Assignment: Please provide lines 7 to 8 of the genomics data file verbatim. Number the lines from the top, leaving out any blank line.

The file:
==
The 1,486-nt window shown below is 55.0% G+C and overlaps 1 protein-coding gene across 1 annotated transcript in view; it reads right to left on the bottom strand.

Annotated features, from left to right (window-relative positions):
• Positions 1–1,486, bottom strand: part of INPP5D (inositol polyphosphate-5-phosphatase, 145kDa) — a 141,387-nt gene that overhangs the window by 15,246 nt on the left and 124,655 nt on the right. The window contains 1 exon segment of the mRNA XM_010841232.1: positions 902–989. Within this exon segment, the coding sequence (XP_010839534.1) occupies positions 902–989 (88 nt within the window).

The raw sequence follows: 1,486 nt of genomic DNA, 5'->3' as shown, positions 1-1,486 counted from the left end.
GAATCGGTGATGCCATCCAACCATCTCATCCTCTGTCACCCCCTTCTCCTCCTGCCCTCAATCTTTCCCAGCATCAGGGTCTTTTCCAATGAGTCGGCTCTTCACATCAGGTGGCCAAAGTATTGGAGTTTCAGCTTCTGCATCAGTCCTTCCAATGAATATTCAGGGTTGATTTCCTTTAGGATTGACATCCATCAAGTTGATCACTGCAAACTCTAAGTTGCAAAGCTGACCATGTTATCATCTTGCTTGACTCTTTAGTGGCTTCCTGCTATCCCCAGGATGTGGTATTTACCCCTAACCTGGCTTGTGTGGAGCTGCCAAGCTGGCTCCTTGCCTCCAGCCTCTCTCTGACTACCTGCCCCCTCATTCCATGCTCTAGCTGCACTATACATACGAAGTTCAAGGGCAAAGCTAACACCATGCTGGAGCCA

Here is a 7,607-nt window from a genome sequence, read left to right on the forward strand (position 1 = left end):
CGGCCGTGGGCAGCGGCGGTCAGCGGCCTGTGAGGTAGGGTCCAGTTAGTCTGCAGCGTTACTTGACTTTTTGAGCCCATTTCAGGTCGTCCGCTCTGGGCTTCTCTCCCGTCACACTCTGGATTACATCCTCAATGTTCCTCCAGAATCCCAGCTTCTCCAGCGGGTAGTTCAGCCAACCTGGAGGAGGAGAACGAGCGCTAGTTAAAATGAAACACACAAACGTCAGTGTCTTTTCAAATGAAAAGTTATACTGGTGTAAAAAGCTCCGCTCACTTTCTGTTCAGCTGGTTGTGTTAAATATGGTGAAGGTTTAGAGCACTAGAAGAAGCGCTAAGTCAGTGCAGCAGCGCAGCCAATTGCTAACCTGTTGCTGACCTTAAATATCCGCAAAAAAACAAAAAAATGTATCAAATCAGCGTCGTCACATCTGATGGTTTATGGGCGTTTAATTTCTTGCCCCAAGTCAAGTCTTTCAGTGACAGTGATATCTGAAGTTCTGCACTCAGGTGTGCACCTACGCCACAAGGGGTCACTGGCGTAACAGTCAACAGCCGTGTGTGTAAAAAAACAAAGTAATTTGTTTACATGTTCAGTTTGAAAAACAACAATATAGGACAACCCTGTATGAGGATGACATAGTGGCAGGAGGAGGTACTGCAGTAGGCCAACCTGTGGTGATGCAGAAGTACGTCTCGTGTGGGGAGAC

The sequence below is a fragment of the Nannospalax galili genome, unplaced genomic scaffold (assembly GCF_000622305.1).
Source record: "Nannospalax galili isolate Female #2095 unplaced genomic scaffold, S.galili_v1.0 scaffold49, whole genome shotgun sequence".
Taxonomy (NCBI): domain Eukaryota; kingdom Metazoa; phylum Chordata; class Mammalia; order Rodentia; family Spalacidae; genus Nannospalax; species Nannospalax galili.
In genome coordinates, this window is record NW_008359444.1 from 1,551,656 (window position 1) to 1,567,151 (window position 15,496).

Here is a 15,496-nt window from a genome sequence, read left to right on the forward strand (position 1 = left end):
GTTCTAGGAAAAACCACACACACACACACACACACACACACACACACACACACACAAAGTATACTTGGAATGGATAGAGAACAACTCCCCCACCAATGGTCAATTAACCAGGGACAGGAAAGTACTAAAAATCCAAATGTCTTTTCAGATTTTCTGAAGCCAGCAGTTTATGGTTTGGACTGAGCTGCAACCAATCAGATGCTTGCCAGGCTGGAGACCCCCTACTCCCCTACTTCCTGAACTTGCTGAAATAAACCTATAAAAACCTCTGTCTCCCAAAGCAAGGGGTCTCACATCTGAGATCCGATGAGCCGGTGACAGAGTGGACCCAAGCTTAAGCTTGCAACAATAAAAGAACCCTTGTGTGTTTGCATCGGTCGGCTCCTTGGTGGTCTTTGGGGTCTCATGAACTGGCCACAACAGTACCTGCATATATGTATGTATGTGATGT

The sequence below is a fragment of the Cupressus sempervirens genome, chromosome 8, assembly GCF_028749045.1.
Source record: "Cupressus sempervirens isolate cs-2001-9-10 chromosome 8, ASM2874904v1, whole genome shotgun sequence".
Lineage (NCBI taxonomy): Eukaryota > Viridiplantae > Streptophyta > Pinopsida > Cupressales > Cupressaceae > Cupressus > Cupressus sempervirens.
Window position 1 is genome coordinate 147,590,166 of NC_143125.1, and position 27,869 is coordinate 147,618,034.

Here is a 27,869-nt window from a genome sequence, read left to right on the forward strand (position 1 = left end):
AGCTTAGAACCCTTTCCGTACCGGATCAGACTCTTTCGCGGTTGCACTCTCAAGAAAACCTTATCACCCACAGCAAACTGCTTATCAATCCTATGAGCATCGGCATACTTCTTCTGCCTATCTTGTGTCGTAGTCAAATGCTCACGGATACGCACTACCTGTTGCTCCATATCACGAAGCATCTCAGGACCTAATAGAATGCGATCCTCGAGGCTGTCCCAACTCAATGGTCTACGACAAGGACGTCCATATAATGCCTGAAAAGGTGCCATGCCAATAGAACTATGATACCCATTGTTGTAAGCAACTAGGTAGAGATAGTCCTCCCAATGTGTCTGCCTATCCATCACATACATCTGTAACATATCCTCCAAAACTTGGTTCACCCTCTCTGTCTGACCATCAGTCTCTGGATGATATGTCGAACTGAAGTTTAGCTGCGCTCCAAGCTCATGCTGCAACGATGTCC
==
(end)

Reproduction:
CGGCCGTGGGCAGCGGCGGTCAGCGGCCTGTGAGGTAGGGTCCAGTTAGTCTGCAGCGTTACTTGACTTTTTGAGCCCATTTCAGGTCGTCCGCTCTGGGCTTCTCTCCCGTCACACTCTGGATTACATCCTCAATGTTCCTCCAGAATCCCAGCTTCTCCAGCGGGTAGTTCAGCCAACCTGGAGGAGGAGAACGAGCGCTAGTTAAAATGAAACACACAAACGTCAGTGTCTTTTCAAATGAAAAGTTATACTGGTGTAAAAAGCTCCGCTCACTTTCTGTTCAGCTGGTTGTGTTAAATATGGTGAAGGTTTAGAGCACTAGAAGAAGCGCTAAGTCAGTGCAGCAGCGCAGCCAATTGCTAACCTGTTGCTGACCTTAAATATCCGCAAAAAAACAAAAAAATGTATCAAATCAGCGTCGTCACATCTGATGGTTTATGGGCGTTTAATTTCTTGCCCCAAGTCAAGTCTTTCAGTGACAGTGATATCTGAAGTTCTGCACTCAGGTGTGCACCTACGCCACAAGGGGTCACTGGCGTAACAGTCAACAGCCGTGTGTGTAAAAAAACAAAGTAATTTGTTTACATGTTCAGTTTGAAAAACAACAATATAGGACAACCCTGTATGAGGATGACATAGTGGCAGGAGGAGGTACTGCAGTAGGCCAACCTGTGGTGATGCAGAAGTACGTCTCGTGTGGGGAGAC

The sequence below is a fragment of the Nannospalax galili genome, unplaced genomic scaffold (assembly GCF_000622305.1).